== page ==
European Union foreign ministers said Monday they were increasingly appalled by the Syrian government's ruthless campaign of repression against civilians, and imposed new sanctions in hopes of pressuring the regime to change course.
The officials from the 27 EU countries, meeting in Brussels, froze the assets of seven Syrian government officials and the country's central bank. They also banned the purchase of gold, precious metals and diamonds from the country, and banned Syrian cargo flights from the European Union.
"The EU underlines that those responsible for the violence across Syria will be held accountable for their actions," the foreign ministers said in a statement, adding that, "The EU supports the Syrian opposition in its struggle for freedom, dignity and democracy."
The EU had previously imposed eleven rounds of sanctions on Syria, freezing the assets of more 100 people and 38 organizations, and trying to cut the country's supply of equipment for its oil and gas sectors.
But so far the EU sanctions have had little effect on the regime of Syrian President Bashar Assad.
Activists groups said Monday the death toll for the 11-month-old uprising had surpassed 8,000. The Britain-based Syrian Observatory for Human Rights told The Associated Press that more than 5,800 of the dead were civilians and the rest were either members of the military or army defectors.
"We really need to get the regime _ Assad _ to stop killing the population," said EU foreign policy chief Catherine Ashton. To do that, she said, the international community needed to stand together.
On Friday, a group known as the Friends of Syria, led by the U.S. and European and Arab nations, met in Tunisia in the latest effort to halt the Assad regime's repression of the anti-government uprising.
The group's actions were aimed at jolting Assad and his allies into accepting demands for a democratic transition.
It also vowed to step up ties with the Syrian National Council, an opposition umbrella group. The group took a tentative step toward recognition by declaring the council to be "a legitimate representative" of the Syrian people, a possible precursor to calling it "the legitimate representative."
But there is no sign that Assad has paid the group's demands the slightest heed, nor do increased EU sanctions seem likely to tip the balance.
As he left the meeting in Brussels on Monday, French Foreign Minister Alain Juppe said he thought the imposition of new sanctions would be effective as part of a broader effort to put pressure on the Assad regime.
"It will not be enough, of course, but it is a new step," he said. The names of the Syrian officials sanctioned Monday will be made public Tuesday in the EU's official journal.
Juppe said, too, that humanitarian access to those in need in Syria was "an absolute priority."
The foreign ministers also recognized the Syrian National Council, one of two main opposition groups, as one legitimate party to talk with, their statement said. But, acknowledging that there were other elements opposed to Assad's rule, they urged the opposition to agree on a shared set of principles.
British Foreign Secretary William Hague said he was impressed with the Council's commitment to democracy and the protection of minorities. But, he added, "We can't vouch for every single group that may make up opposition elements in Syria."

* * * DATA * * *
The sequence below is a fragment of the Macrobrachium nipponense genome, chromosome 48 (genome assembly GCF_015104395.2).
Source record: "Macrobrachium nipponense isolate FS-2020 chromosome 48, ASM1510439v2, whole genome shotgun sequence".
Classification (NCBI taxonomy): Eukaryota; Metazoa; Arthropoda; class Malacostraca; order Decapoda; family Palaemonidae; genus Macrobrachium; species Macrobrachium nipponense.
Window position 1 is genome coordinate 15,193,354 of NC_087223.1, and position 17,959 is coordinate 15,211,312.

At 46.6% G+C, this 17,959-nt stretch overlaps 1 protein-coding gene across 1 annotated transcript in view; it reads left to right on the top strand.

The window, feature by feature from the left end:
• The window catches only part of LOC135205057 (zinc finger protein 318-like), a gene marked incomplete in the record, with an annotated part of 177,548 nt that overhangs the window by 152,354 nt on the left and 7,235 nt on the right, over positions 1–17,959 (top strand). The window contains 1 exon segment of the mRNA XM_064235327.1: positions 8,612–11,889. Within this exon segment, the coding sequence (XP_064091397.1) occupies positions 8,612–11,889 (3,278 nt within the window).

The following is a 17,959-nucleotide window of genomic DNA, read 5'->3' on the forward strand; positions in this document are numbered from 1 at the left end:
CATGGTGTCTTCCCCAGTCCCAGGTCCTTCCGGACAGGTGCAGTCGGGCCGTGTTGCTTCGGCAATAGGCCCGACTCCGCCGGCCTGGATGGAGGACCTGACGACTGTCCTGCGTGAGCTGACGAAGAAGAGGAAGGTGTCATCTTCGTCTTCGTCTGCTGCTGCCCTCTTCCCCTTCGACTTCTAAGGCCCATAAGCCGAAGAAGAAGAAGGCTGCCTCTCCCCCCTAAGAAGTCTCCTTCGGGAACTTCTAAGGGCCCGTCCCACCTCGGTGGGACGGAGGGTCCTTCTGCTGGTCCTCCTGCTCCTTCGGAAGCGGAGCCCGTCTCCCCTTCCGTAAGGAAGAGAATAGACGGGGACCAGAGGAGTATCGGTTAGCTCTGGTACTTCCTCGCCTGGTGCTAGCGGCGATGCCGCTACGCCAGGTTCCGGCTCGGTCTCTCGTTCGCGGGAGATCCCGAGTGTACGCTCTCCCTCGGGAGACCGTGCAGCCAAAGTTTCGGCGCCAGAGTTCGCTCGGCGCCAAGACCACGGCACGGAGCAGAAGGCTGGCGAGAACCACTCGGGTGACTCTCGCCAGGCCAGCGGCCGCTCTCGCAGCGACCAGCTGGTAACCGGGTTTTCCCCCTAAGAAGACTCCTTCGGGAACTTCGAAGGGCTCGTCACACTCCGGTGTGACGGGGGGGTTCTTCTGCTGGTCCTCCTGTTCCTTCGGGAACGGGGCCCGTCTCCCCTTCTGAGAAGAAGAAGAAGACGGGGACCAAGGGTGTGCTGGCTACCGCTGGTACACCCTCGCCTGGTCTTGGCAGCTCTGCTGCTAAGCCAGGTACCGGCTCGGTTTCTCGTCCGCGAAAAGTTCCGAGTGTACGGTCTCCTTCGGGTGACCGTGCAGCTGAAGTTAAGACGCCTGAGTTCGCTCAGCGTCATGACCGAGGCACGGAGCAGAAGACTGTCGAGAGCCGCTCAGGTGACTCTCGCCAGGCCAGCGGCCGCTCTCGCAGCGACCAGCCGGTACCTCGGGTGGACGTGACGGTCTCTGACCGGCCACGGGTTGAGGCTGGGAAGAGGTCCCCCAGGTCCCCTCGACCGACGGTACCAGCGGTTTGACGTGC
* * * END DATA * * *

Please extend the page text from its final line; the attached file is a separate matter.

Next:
Also Monday, a number of Western nations, including Britain and Switzerland called for Syrian authorities to halt the crackdown.
The call by Britain, Switzerland and others came a day before the U.N. Human Rights Council was scheduled to hold an urgent meeting on Syria, and amid efforts by Russia to block the Geneva-based body from passing a resolution that would condemn the government for abuses carried out by its security forces.
Russia has previously voted with China to stop resolutions in the U.N. Security Council from backing Arab League plans aimed at ending the conflict and condemning Assad's crackdown.
Any decision taken by the Human Rights Council would carry little legal weight, but Western and Arab diplomats hope it would send a signal that the U.N.'s top human rights body wants the violent repression to end.
On Monday, Russian Prime Minister Vladimir Putin warned against military intervention in Syria and its foreign minister criticized an international conference in Tunisia last week focusing on the country, saying it had failed to help end the bloodshed.
Sergey Lavrov expressed regret that the "Friends of Syria" conference didn't "help create conditions that would encourage all Syrians to engage in political dialogue."
Russia criticized the conference's organizers for failing to invite representatives of the Syrian government and accused them of encouraging the Syrian opposition to reject talks.
"It's not realistic to demand that the government ends its action against militants and keep the militants free of any obligations whatsoever," Lavrov said.
Meanwhile, he hailed the Syrian regime's referendum on a new constitution Sunday as a "movement toward democracy" even as the U.S. and its allies dismissed it as a "farce."
Frank Jordans in Geneva contributed to this report. Don Melvin can be reached at http://twitter.com/Don_Melvin
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